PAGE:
This is absolutely key for a B2B buyer who is ordering hundreds or even thousands of lines per order and who might keep a cart open all day to add multiple orders before submitting. A typical B2C user experience is based on a hierarchical catalogue structure; select main category [e.g. Electronics]; select sub category [e.g. cables]; select type [e.g. HDMI]; select a product; and if you need something else you go back to the beginning and select another category. This approach is fine when you’re buying a few items, but it involves several mouse clicks for every item so if you’re ordering dozens, hundreds or thousand of items it‘s very inefficient and time-consuming. Furthermore, that trade buyer generally knows the products intimately so doesn’t need that typically picture-led, click-click-click approach, but of course they do need to be able to drill into product details, including detailed technical information, specs and downloads should they, or their customer, need it.
Pricing and discounts
Of course we all love a bargain, and the internet is a great way to shop around and compare prices. Again, from a B2C perspective, pricing and discounting is generally based on pretty simple percentage discounts either on a selection of products or applied site wide. Sometimes there are multi-buy offers such as 'buy one of these and get one of these half price' or to unlock a discount or get free shipping by spending over a certain value. Then there are discount codes, again typically to apply a percentage discount to an order or trigger a BOGOF deal.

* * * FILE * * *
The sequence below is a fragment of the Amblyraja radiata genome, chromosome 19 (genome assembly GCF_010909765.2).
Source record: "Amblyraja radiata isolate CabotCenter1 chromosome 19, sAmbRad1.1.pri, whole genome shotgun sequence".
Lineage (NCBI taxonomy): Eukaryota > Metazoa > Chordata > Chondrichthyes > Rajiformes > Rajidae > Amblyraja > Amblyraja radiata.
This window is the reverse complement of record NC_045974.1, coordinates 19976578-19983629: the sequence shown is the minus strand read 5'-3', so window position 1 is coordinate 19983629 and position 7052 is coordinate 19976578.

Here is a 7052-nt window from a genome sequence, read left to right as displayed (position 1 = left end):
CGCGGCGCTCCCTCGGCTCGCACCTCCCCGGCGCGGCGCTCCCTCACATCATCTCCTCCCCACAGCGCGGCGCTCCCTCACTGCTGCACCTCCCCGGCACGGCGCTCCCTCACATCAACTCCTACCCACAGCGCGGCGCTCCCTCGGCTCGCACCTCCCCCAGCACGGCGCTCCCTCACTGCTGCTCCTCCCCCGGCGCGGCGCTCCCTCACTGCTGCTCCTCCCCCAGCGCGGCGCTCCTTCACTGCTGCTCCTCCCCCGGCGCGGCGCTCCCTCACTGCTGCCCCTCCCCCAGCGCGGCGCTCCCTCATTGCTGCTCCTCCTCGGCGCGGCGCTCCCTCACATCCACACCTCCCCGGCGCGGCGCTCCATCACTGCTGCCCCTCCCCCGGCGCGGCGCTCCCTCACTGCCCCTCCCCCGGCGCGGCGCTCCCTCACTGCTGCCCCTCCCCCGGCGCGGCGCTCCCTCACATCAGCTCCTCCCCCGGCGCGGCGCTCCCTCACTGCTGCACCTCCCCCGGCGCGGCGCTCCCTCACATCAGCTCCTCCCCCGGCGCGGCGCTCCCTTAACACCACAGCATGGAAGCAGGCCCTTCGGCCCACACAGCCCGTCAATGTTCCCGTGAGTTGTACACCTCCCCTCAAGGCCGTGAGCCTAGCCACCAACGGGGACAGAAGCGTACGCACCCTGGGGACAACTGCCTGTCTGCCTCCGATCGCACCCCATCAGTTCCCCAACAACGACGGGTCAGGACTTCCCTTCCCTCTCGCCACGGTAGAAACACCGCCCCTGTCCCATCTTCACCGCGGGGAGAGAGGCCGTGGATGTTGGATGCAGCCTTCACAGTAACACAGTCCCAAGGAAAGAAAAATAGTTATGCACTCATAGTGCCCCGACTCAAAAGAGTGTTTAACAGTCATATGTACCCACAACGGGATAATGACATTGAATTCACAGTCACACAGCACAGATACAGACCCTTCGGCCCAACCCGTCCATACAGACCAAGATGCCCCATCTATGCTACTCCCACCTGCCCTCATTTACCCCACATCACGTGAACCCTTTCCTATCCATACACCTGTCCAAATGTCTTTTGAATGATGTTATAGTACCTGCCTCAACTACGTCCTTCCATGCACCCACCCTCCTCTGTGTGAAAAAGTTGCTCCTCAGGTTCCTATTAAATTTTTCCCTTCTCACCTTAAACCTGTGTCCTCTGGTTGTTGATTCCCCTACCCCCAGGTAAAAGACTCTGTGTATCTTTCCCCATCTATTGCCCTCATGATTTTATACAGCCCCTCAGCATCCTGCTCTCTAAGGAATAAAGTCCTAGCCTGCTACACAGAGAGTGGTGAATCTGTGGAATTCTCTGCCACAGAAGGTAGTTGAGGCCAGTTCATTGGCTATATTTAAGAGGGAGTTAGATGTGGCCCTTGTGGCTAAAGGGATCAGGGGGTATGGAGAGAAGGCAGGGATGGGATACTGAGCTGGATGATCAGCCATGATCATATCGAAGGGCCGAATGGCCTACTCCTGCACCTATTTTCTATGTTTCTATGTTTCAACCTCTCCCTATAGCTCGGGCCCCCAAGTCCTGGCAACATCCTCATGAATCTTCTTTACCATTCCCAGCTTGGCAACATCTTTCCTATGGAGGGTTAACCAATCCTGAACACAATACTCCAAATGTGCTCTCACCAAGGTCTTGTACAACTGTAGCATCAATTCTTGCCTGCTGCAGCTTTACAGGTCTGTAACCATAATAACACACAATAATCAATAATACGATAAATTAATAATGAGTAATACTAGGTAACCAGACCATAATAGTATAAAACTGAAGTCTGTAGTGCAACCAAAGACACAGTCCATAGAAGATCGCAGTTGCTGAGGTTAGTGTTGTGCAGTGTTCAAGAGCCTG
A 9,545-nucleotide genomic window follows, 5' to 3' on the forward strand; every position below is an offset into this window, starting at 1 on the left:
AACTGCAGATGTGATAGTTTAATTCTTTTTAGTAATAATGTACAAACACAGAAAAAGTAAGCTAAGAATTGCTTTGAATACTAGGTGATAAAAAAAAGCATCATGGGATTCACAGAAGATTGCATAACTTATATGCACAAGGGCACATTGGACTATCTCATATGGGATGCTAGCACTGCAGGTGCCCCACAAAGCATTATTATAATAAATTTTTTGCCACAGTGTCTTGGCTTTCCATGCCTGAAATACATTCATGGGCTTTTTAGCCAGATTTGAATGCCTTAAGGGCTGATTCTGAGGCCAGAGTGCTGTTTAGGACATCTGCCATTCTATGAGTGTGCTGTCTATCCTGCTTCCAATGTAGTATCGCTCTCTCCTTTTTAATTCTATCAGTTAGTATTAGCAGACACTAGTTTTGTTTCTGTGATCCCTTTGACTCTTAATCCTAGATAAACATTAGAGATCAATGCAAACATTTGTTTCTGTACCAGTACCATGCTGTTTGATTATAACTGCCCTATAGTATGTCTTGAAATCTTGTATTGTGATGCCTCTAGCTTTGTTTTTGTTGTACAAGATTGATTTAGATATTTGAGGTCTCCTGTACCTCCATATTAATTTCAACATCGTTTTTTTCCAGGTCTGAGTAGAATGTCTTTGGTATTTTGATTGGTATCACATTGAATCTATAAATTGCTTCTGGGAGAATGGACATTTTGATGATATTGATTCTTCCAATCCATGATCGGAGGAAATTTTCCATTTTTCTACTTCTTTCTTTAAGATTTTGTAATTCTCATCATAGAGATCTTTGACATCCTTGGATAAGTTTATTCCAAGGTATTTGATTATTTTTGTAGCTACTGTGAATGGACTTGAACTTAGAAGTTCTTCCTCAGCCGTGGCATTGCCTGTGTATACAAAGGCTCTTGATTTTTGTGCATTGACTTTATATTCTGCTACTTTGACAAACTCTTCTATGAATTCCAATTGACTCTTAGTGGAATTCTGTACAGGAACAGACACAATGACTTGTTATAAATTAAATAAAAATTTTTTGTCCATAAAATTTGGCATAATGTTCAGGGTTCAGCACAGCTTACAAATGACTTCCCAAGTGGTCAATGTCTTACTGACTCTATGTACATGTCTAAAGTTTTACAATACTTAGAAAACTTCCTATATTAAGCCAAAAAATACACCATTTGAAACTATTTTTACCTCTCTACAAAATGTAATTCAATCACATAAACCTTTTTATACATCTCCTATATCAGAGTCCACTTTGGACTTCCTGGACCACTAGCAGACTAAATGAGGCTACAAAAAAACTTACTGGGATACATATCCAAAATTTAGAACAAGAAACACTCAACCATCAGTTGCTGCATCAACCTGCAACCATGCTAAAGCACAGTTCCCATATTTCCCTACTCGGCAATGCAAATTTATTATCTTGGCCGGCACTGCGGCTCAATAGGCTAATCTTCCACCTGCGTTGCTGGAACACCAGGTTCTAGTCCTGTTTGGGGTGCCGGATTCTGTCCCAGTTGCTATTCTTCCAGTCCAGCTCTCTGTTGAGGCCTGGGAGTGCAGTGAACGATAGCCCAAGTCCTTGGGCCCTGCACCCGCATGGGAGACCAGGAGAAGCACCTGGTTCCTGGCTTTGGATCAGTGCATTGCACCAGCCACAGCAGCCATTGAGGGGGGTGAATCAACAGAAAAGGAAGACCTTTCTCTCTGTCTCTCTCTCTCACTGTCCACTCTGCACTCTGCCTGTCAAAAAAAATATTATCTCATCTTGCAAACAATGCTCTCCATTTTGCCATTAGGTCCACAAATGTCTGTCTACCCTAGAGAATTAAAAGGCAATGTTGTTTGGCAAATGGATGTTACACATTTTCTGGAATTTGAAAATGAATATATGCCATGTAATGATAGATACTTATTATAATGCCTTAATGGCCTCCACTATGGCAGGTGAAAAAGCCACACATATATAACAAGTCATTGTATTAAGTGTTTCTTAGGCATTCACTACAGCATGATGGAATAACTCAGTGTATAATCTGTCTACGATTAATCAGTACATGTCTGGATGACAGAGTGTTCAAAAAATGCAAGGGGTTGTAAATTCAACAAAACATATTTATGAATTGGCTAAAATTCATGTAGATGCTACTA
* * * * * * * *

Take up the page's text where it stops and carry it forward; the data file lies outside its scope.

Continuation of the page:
In B2B, pricing and discounting can be far more complex. For example, we had a client with 16 million price points in their business management system because they set up customer discounts at SKU level so a customer could get a special price based on a single colour, in a specific size of an individual product, of which there were tens of thousands of lines. More recently we’ve implemented a complex pricing solution for a client based on quantity price break points as they sell in pallets, cartons, packs and singles so an order might have four different prices applied to it and include incentives to push the customer towards placing a bigger order - ‘add two more cartons to unlock the pallet price discount’.